You already know the setup: Today the Bay Area media scene just gained an 800lb gorilla. The news broke last night by the Bay Guardian was known by some a little earlier and had been expected for months. Details from The New York Times and Paid Content. Steve Katz and Alan Mutter chime in as well.
Let me be the first blogger to tip my hat to you. Major kudos. There are a lot of folks with as much money as you – but they don’t give it back to their community the way you have. Nobody can argue that giving 5 million to start a nonprofit news organization is anything but classy. You rock!
A few months ago some of your consultants contacted me for advice. They reached out to many of my new media friends as well. Since my advice was solicited for two afternoons in that stage, I thought I’d continue and discuss the potentials that are ahead of you and the pitfalls that surround your path.
- Starting from scratch: My understanding is that you are forming a new nonprofit. That’s fantastic. You want to treat this as a startup. You want little bureaucracy in the beginning. See notes on being agile and iterative. Launching a site and being iterative, Eliminating the fear of being open and iterative, growing a community and being iterative.
- Build something new: You could very easily duplicate the SF Chronicle. We’d be a “two-paper” town again. But that would not accomplish anything in the long run. You’d have a failing business model. You’d be better off just donating 5 million to NPR, KQED or some other existing nonprofit and get it over with. I don’t think that’s what you want. You are bold. Imagine the SF Chronicle with an earnest citizen journalism effort to enhance their reporting. You can build that from the ground up. ProPublica had the wisdom to hire my friend and colleague Amanda Michel to tackle distributed reporting efforts. I suggest you do the same here on the West coast. Don’t be a flat news organization – by dynamic.
- Hire new blood: The advice of old white men is great, but not as relevant as you might think. You want to make sure to be as diverse as the Bay Area itself in race, gender and age. Also: Hire people that think web first. Don’t just scoop up laid off newspaper reporters looking for a life line. So far, I think you are hiring a good and diverse core – keep it up!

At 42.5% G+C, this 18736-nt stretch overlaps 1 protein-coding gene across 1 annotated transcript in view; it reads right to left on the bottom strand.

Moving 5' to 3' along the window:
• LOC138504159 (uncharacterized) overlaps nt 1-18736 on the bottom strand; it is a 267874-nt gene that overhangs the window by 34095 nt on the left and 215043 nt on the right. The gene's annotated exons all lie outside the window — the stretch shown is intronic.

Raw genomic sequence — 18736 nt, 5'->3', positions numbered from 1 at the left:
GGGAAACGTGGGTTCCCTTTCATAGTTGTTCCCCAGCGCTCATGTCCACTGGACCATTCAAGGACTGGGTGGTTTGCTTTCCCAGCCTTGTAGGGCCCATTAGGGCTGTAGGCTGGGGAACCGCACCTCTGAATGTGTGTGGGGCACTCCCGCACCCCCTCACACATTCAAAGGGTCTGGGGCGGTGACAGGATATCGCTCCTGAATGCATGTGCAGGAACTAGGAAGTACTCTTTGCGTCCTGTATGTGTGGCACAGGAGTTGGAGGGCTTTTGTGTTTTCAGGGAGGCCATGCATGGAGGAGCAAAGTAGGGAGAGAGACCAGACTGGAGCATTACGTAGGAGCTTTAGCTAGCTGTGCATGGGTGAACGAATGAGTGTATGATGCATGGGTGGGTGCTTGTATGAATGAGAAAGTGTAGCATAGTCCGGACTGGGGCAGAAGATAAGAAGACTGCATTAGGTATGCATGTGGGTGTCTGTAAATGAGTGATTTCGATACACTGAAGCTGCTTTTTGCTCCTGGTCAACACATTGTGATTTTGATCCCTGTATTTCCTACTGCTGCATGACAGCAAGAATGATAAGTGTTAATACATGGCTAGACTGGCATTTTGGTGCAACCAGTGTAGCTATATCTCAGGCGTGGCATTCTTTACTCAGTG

- If you do Fundraising: From what I understand you are going to do community fundraising. Hey, I know all about that space. If you ever want to do community funded reporting for projects – consider Spot.Us an ally (we will do it for you). If you are a closed organization, (which would be a pity – see advice below), you can go ahead and steal our code. You’ll get more kudos for thinking out of the box. The idea is that you should give transparency and control to the community about where their money goes. Not everyone has a spare 5 million. I have friends that might spare $5-$50 depending on what mood you catch them in – but they expect some control and transparency about that money.
- Ignore the haters: There will be some. We aren’t all perfect, so keep an open ear and let them guide you – but don’t take it personal. The news consumer is always right, but you have to develop a thick skin.
- Don’t be predatory: These are murky waters so I’ll be blunt and say what I think is on other people’s minds. A lot of smaller news organizations that have been doing good work feel a bit overlooked or stepped on. Many were contacted by your consultants and we shared our thoughts/ideas/ time receiving little or no reciprocity. I hope that is merely because there are no action items yet. In brief conversation with folks inside your now growing organization they spoke my language of “collaboration.” After all, the project is called “Bay Area News Project” and that sounds very welcoming and collaborative, almost like a coop. I tend to give the benefit of the doubt, so the only thing going against the consultants running the show is that they are outsiders to a tight knit media community. But we have open arms to anyone that reciprocates. I’m looking forward to giving the Bay Area News Project a big hug. I have detailed thoughts on news collaborations and more to share. I say this definitively: It is the future of journalism.
- Bring folks together: There is a growing grassroots media movement here in the Bay Area. Your organization could be the spark that brings us all together or the police siren that sends everyone scattering. Being the first would be a boon to your organization and the entire Bay. You have some reaching out to do.
Finally, Warren – If you are feeling generous to the media scene – why not donate $20 to a Bay Area investigation of your choice? We will even match your donation to this pitch.